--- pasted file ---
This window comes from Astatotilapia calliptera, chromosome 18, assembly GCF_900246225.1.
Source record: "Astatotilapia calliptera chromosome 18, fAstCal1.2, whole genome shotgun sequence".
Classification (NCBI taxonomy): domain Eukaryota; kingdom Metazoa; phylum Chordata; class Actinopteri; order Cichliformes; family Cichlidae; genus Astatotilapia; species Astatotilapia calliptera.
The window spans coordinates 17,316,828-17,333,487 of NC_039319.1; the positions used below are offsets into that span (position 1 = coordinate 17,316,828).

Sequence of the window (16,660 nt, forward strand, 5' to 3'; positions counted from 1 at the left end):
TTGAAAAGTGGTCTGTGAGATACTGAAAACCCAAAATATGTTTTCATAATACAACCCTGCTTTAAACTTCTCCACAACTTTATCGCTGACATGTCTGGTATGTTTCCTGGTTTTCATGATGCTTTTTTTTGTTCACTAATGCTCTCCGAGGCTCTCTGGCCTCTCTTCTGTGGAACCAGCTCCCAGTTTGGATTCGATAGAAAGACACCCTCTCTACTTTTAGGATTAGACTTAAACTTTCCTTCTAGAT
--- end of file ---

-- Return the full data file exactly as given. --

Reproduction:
This window comes from Astatotilapia calliptera, chromosome 18, assembly GCF_900246225.1.
Source record: "Astatotilapia calliptera chromosome 18, fAstCal1.2, whole genome shotgun sequence".
Classification (NCBI taxonomy): domain Eukaryota; kingdom Metazoa; phylum Chordata; class Actinopteri; order Cichliformes; family Cichlidae; genus Astatotilapia; species Astatotilapia calliptera.
The window spans coordinates 17,316,828-17,333,487 of NC_039319.1; the positions used below are offsets into that span (position 1 = coordinate 17,316,828).

Sequence of the window (16,660 nt, forward strand, 5' to 3'; positions counted from 1 at the left end):
TTGAAAAGTGGTCTGTGAGATACTGAAAACCCAAAATATGTTTTCATAATACAACCCTGCTTTAAACTTCTCCACAACTTTATCGCTGACATGTCTGGTATGTTTCCTGGTTTTCATGATGCTTTTTTTTGTTCACTAATGCTCTCCGAGGCTCTCTGGCCTCTCTTCTGTGGAACCAGCTCCCAGTTTGGATTCGATAGAAAGACACCCTCTCTACTTTTAGGATTAGACTTAAACTTTCCTTCTAGAT